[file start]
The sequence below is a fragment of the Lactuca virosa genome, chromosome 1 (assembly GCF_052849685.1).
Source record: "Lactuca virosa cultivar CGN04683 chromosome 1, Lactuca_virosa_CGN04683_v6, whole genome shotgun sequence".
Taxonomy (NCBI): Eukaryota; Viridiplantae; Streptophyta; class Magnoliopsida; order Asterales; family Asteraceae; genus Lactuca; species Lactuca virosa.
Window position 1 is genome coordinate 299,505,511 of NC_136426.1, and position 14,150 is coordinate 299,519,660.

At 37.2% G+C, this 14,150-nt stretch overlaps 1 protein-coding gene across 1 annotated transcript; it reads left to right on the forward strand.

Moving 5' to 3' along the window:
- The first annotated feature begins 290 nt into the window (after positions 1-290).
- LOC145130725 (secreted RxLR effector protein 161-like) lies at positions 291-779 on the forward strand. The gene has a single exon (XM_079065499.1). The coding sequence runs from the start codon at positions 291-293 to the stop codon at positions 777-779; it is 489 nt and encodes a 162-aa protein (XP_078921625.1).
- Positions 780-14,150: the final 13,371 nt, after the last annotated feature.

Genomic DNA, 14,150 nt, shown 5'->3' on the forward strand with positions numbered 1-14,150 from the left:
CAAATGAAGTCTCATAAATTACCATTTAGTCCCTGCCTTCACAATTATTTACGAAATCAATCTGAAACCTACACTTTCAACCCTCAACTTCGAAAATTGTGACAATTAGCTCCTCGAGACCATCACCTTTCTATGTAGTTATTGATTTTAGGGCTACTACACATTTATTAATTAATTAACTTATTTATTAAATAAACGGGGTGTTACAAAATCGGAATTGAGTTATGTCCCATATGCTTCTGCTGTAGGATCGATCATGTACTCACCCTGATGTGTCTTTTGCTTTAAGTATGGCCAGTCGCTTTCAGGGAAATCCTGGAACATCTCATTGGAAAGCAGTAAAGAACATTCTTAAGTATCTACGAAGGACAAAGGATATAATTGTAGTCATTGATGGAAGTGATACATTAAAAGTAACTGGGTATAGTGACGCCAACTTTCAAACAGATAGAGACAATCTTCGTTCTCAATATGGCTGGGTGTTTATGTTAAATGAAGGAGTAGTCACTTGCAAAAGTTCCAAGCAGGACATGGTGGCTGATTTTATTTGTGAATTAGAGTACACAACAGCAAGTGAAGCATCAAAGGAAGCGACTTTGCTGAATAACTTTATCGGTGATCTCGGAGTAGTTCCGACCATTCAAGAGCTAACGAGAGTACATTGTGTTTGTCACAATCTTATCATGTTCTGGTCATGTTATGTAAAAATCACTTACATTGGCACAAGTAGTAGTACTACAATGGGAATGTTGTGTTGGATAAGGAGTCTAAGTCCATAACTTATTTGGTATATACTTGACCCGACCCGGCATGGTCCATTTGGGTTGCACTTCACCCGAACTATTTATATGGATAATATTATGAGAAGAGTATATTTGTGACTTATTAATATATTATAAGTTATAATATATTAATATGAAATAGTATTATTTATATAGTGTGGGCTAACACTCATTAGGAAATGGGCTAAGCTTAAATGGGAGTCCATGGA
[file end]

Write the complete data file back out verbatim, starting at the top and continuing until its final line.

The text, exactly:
The sequence below is a fragment of the Lactuca virosa genome, chromosome 1 (assembly GCF_052849685.1).
Source record: "Lactuca virosa cultivar CGN04683 chromosome 1, Lactuca_virosa_CGN04683_v6, whole genome shotgun sequence".
Taxonomy (NCBI): Eukaryota; Viridiplantae; Streptophyta; class Magnoliopsida; order Asterales; family Asteraceae; genus Lactuca; species Lactuca virosa.
Window position 1 is genome coordinate 299,505,511 of NC_136426.1, and position 14,150 is coordinate 299,519,660.

At 37.2% G+C, this 14,150-nt stretch overlaps 1 protein-coding gene across 1 annotated transcript; it reads left to right on the forward strand.

Moving 5' to 3' along the window:
- The first annotated feature begins 290 nt into the window (after positions 1-290).
- LOC145130725 (secreted RxLR effector protein 161-like) lies at positions 291-779 on the forward strand. The gene has a single exon (XM_079065499.1). The coding sequence runs from the start codon at positions 291-293 to the stop codon at positions 777-779; it is 489 nt and encodes a 162-aa protein (XP_078921625.1).
- Positions 780-14,150: the final 13,371 nt, after the last annotated feature.

Genomic DNA, 14,150 nt, shown 5'->3' on the forward strand with positions numbered 1-14,150 from the left:
CAAATGAAGTCTCATAAATTACCATTTAGTCCCTGCCTTCACAATTATTTACGAAATCAATCTGAAACCTACACTTTCAACCCTCAACTTCGAAAATTGTGACAATTAGCTCCTCGAGACCATCACCTTTCTATGTAGTTATTGATTTTAGGGCTACTACACATTTATTAATTAATTAACTTATTTATTAAATAAACGGGGTGTTACAAAATCGGAATTGAGTTATGTCCCATATGCTTCTGCTGTAGGATCGATCATGTACTCACCCTGATGTGTCTTTTGCTTTAAGTATGGCCAGTCGCTTTCAGGGAAATCCTGGAACATCTCATTGGAAAGCAGTAAAGAACATTCTTAAGTATCTACGAAGGACAAAGGATATAATTGTAGTCATTGATGGAAGTGATACATTAAAAGTAACTGGGTATAGTGACGCCAACTTTCAAACAGATAGAGACAATCTTCGTTCTCAATATGGCTGGGTGTTTATGTTAAATGAAGGAGTAGTCACTTGCAAAAGTTCCAAGCAGGACATGGTGGCTGATTTTATTTGTGAATTAGAGTACACAACAGCAAGTGAAGCATCAAAGGAAGCGACTTTGCTGAATAACTTTATCGGTGATCTCGGAGTAGTTCCGACCATTCAAGAGCTAACGAGAGTACATTGTGTTTGTCACAATCTTATCATGTTCTGGTCATGTTATGTAAAAATCACTTACATTGGCACAAGTAGTAGTACTACAATGGGAATGTTGTGTTGGATAAGGAGTCTAAGTCCATAACTTATTTGGTATATACTTGACCCGACCCGGCATGGTCCATTTGGGTTGCACTTCACCCGAACTATTTATATGGATAATATTATGAGAAGAGTATATTTGTGACTTATTAATATATTATAAGTTATAATATATTAATATGAAATAGTATTATTTATATAGTGTGGGCTAACACTCATTAGGAAATGGGCTAAGCTTAAATGGGAGTCCATGGA